Today’s uncertainty in Georgia hasn’t been helped by Ivanishvili’s announcement this summer that his job is done and he’s leaving office after the presidential elections in October 2013.
“[Ivanishvili] is leaving in one year, when nothing is accomplished,” Nodia said. “He has the mentality of a businessman who acquired a company – its name is Georgia – and now he wants to give it to one of his lieutenants to be managed.”
Ivanashvili’s leave would have a more serious impact on Georgian politics and economy than the presidential elections because in Georgia the Prime-Minister plays a bigger role than the president.
For the U.S. and Europe, Georgia was an example of successful democratic reforms in the post-Soviet territory. However, many Georgians themselves are not so sure about the democratic nature of Saakashvili’s methods as the government has appeared authoritarian and heavy-handed, arresting thousands of people in an effort to fight bribery and create transparency. Meanwhile corruption flourished in the upper echelons.
Georgians were happy to transition from a struggling existence without running water and electricity before the Rose Revolution, towards an improved quality of life and a functioning economy. To less fortunate post-soviet countries – permanently stuck in economic decline, political turmoil and corrupt mentality – Georgia has become some sort of a role model.
“Clearly, the previous government did a lot to improve the economy and the investment environment. Georgia is the post-soviet country that has undertaken massive improvement,” said Anders Aslund, a Swedish economist specializing in the Post-Soviet economic reforms. He said that the uncertain situation scares foreign investors.
Mitchell argues that there are other reasons not to invest in Georgia: tough market and tough economy in general. Territorial disputes with Russia won’t be easily resolved by any government. And “wine and tourism are extremely competitive industries,” he adds.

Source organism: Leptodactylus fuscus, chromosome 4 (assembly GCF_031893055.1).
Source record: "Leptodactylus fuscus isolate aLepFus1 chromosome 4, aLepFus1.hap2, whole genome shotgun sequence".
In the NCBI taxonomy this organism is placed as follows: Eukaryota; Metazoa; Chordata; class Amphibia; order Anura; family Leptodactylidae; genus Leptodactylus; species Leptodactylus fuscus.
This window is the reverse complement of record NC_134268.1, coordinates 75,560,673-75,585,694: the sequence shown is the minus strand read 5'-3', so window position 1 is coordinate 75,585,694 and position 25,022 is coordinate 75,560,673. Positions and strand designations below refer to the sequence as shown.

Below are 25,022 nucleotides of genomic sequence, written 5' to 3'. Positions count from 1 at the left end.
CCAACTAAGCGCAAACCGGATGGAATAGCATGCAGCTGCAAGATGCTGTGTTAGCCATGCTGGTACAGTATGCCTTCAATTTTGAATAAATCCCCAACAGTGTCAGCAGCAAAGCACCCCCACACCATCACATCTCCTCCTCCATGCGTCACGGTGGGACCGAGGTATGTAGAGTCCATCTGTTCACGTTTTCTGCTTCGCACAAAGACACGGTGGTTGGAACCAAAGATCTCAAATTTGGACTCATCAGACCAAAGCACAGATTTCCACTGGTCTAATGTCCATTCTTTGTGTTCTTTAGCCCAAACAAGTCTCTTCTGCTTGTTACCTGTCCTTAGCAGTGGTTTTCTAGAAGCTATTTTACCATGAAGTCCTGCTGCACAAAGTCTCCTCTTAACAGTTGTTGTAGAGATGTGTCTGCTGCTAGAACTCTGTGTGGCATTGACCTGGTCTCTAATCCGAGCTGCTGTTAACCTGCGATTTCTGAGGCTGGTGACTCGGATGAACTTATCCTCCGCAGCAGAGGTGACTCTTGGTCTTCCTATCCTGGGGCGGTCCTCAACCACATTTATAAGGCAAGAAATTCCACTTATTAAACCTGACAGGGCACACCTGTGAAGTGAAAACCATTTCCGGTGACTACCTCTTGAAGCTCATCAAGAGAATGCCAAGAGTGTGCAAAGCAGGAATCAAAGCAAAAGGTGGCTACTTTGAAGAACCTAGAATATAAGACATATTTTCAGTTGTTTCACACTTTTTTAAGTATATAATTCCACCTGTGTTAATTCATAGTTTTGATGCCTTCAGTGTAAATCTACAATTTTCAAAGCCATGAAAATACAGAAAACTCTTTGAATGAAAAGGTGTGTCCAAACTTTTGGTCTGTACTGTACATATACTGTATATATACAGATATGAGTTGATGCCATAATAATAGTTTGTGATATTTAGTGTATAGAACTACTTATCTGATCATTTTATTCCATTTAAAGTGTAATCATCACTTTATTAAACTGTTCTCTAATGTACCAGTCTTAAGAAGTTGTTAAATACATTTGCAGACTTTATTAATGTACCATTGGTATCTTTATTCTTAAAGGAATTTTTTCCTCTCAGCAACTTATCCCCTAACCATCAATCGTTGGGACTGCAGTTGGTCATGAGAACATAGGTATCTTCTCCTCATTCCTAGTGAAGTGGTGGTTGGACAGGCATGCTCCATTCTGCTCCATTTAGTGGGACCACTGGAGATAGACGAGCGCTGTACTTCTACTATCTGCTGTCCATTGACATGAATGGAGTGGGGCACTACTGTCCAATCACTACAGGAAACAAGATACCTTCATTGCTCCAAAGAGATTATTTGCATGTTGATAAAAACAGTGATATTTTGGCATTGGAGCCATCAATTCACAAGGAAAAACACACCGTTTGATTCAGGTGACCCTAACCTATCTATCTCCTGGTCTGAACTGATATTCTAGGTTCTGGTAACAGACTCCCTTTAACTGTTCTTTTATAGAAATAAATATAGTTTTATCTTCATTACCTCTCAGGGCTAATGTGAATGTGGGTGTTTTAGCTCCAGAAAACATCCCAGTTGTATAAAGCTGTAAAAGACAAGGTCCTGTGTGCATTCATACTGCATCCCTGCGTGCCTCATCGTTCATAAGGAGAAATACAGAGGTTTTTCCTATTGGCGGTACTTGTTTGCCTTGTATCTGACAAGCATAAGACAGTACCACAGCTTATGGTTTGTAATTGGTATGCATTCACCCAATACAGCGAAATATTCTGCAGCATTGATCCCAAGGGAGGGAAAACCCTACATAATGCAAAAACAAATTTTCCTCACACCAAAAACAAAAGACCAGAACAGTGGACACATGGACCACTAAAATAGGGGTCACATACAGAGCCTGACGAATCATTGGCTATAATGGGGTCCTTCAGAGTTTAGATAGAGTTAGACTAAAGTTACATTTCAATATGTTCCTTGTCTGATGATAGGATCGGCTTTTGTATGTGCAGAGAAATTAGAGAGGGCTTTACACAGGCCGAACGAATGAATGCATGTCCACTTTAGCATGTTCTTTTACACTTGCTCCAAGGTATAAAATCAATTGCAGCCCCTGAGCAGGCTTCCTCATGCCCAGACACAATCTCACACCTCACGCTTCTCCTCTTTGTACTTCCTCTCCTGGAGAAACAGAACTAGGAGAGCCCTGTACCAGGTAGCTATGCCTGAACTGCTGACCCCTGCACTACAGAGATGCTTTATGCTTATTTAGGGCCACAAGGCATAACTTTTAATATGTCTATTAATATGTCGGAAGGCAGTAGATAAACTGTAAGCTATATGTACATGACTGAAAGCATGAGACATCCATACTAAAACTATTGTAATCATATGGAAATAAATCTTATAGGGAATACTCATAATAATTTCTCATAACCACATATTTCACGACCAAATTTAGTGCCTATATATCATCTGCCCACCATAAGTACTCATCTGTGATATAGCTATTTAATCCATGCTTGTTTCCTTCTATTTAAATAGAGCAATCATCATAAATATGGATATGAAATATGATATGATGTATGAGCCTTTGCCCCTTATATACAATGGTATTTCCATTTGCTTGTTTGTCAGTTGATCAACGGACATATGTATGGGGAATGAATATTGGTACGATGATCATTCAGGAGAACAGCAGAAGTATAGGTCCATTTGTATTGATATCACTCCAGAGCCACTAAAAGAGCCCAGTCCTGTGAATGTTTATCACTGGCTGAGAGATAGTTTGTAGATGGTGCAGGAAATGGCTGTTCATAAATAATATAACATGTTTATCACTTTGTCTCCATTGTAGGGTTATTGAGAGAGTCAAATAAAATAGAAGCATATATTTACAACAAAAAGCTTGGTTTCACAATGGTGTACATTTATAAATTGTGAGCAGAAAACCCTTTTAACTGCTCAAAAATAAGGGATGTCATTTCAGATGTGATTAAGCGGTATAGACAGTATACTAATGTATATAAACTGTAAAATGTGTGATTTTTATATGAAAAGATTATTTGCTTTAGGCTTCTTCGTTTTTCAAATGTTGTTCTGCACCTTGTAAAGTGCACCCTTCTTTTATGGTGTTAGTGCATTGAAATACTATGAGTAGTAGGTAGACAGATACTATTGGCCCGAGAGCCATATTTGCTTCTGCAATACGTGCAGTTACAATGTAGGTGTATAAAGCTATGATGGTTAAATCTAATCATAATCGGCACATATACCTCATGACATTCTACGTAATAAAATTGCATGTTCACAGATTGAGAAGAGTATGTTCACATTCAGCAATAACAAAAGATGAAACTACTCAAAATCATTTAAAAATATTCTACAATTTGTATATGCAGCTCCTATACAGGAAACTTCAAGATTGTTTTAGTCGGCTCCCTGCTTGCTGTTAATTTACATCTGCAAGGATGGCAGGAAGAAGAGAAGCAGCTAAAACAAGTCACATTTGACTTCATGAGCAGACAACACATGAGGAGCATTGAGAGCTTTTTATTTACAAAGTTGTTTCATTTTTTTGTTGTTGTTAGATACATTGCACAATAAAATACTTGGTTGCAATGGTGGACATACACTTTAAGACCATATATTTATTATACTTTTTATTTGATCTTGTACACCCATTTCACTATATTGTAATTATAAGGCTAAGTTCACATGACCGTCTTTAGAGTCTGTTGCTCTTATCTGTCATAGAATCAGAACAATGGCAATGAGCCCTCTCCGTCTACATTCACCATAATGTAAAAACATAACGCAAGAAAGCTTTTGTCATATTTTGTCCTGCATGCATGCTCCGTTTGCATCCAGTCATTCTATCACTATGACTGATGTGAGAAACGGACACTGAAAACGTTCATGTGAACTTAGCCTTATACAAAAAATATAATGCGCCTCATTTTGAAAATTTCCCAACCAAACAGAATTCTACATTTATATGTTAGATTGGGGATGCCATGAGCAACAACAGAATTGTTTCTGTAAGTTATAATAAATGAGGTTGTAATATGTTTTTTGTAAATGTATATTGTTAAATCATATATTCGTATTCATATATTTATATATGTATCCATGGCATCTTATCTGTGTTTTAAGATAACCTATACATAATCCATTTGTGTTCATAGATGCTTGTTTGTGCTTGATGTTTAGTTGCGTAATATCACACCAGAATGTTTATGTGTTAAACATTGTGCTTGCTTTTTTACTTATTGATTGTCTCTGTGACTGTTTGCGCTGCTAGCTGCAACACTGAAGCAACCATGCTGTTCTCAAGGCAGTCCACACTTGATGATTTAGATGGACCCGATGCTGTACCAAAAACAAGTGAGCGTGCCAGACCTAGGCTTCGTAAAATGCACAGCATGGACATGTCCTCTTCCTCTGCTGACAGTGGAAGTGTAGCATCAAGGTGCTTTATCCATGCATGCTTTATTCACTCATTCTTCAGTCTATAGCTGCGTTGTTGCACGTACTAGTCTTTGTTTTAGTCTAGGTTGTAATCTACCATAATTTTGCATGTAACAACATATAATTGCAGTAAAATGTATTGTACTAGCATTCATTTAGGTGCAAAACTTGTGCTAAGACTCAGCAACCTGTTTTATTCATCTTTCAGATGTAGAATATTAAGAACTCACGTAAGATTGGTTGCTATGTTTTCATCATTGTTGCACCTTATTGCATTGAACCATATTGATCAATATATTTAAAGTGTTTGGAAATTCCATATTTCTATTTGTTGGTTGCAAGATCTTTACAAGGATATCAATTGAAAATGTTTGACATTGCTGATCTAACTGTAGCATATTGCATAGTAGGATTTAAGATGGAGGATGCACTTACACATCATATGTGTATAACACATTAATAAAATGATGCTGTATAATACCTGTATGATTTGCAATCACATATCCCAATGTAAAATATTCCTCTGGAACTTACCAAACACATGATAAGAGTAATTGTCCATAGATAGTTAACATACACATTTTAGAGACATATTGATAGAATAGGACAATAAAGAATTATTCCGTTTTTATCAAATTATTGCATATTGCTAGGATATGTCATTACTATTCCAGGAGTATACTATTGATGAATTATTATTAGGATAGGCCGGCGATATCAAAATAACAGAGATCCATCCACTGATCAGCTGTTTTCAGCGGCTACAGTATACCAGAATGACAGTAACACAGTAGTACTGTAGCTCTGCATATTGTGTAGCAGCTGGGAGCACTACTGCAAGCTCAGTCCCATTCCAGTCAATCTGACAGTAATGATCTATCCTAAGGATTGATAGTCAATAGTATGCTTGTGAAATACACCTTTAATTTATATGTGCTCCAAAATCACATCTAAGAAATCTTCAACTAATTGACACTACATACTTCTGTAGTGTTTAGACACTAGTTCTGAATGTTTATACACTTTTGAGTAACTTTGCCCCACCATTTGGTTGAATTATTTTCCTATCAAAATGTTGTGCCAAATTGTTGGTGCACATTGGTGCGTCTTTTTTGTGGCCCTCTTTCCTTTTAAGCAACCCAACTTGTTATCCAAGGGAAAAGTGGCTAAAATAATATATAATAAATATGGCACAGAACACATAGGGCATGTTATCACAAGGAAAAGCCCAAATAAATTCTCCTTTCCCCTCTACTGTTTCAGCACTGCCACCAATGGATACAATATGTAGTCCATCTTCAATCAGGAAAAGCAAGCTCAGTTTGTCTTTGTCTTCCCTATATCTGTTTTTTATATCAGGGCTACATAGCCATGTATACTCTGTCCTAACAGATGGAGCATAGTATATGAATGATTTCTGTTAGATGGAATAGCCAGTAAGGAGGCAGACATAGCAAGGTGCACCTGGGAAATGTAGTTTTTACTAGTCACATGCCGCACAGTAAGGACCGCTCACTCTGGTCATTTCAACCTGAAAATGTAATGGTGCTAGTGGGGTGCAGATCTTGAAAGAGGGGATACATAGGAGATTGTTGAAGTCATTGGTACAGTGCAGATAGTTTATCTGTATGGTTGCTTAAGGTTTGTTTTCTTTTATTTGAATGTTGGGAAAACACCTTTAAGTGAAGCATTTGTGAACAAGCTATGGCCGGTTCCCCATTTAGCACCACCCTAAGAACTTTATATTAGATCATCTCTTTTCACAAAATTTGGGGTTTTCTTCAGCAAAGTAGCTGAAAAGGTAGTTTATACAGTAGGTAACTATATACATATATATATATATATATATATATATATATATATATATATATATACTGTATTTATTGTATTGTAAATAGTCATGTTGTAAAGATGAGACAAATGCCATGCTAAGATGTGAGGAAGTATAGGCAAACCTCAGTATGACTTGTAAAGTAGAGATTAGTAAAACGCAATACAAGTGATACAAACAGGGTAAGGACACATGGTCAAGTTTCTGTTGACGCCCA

Today, Ivanishvili’s team sees the urgency in issues other than simply economic: they work on de-politicizing the state institutions and criticizing the previous rule. Both Saakashvili’s and Ivanishvili’s proponents agree that the previous government went overboard with enforcing power and applying a strong hand.
A member of Ivanishvili’s government, Irakli Sesiashvili, Chairman of the Georgian Parliamentary Defense and Security Committee said: “For me, the parliamentary control, democracy of the security system, is one of the main goals — to strengthen the democratic control over the security system.” In the past, Sesiashvili accused Saakashvili’s party United National Movement of embezzlement and using state power for Saakashvili’s political interests.
The Prime-Minister doesn’t plan on encouraging Russian abuse. Russia continues pushing onto Georgian territory at its northern border. Complicating that issue, Ivanishvili has stated that he is interested in Georgia joining NATO, which gives the Kremlin reasons for concern.
Ivanishvili’s leave may destabilize the economic situation further and deepen Georgian problems. While it’s not benefiting Georgian financials, the good news is it could benefit Georgian democracy, says Mitchell.
“One of two things could happen: either everything collapses or it really moves beyond the politics of one kind of big man, charismatic leader,” Mitchell says. Without Ivanishvili, Georgian Dream – the coalition of six rather diverse political groups — could crumble and that would lead to real debates in parliament and allow more voices to be heard. “That would actually move democracy forward,” he said.
Forbes, Oct 3, 2013